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karlo

karlo

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Eh, have you thought about moving up beyond the native iOS camera app to something like VSCO?
https://iphonephotographyschool.com/best-camera-app-for-iphone/
.
@patmoore used to share some fantastic tips for taking winter photos with a smart phone.
Here is one of his recent youtube videos.
The above image was created with my moto g
I posted this

https://www.pugski.com/posts/297888/

taken with an iPhone 5S. Using 5S, Cropped, color edited with “Vivid” to make the snow whiter, and darkened for contrast. Here is the original. Any post editing suggestions and examples? Click to access full image.

8596D15F-5C59-4E0E-AB06-814B9F8602AB.jpeg
 

DaveM

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I usually put my phone in my cloth goggle bag with a hand or toe warmer, and then put it in my jacket breast pocket. It does a great job keeping the phone warm, but, once out in the cold air, I may get five minutes before the battery is dead. I have had the phone for a few years, so maybe Dave is right in that the battery is just getting old and intolerant to temperature changes.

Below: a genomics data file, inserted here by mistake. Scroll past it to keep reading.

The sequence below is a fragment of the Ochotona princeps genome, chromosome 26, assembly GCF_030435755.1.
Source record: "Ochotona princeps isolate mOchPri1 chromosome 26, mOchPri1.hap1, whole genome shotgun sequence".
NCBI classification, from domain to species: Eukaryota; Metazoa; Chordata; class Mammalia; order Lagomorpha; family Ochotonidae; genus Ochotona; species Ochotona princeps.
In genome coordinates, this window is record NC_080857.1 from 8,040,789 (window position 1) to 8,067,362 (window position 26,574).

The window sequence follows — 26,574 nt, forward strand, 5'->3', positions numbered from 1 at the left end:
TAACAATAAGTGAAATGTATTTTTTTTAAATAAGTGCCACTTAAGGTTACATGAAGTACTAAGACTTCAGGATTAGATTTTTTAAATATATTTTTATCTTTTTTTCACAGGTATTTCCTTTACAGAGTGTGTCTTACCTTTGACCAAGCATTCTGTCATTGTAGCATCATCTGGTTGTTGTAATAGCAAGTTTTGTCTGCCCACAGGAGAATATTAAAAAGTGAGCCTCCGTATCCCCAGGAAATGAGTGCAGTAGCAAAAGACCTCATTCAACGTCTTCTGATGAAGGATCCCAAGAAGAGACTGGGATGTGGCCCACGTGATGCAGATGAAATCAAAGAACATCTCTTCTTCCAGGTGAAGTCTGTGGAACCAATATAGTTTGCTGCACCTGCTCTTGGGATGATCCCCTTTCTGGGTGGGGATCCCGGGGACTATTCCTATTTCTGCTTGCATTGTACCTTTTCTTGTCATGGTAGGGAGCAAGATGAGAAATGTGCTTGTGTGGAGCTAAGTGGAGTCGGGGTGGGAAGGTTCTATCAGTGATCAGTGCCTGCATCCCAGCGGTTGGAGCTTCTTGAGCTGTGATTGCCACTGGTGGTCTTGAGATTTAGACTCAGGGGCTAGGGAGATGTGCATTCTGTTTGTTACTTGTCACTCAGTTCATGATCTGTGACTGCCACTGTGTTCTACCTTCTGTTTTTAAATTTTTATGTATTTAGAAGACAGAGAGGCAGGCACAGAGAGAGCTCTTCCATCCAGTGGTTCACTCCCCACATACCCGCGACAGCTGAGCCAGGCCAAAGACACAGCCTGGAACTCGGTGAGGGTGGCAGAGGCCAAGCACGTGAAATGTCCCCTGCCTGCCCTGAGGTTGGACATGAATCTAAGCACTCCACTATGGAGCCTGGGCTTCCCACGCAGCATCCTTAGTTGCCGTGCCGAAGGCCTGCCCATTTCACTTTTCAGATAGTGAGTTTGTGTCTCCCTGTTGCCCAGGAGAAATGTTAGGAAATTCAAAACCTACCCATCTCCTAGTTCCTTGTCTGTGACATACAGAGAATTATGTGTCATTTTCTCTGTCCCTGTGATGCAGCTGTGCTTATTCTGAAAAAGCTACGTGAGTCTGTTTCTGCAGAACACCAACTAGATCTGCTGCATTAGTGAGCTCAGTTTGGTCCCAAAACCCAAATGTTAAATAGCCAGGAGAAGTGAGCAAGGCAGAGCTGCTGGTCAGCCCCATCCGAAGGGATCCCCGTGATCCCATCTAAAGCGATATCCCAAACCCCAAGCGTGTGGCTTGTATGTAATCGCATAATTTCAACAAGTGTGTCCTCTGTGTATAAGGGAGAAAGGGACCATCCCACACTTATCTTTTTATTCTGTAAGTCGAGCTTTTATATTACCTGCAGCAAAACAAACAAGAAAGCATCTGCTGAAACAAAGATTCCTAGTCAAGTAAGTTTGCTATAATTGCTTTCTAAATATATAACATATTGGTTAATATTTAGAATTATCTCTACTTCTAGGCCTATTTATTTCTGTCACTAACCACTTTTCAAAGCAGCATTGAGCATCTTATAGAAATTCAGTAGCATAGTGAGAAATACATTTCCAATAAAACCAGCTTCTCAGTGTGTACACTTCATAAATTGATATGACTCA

I think sssDave is correct. I keep my iPhone 8 either (1) in a pocket inside my ski jacket or (2) in a front-pocket on my hiking/ski pants. However, I typically keep the cellphone "off", until I want to either call or take a photo [or video] with it. Choice (2) I've done in temperatures in the 20's F, from what I remember. I keep my DSLR in a backpack, typically resting on an extra clothing layer within the pack. That's worked at temperatures down to 10 F, as I recall.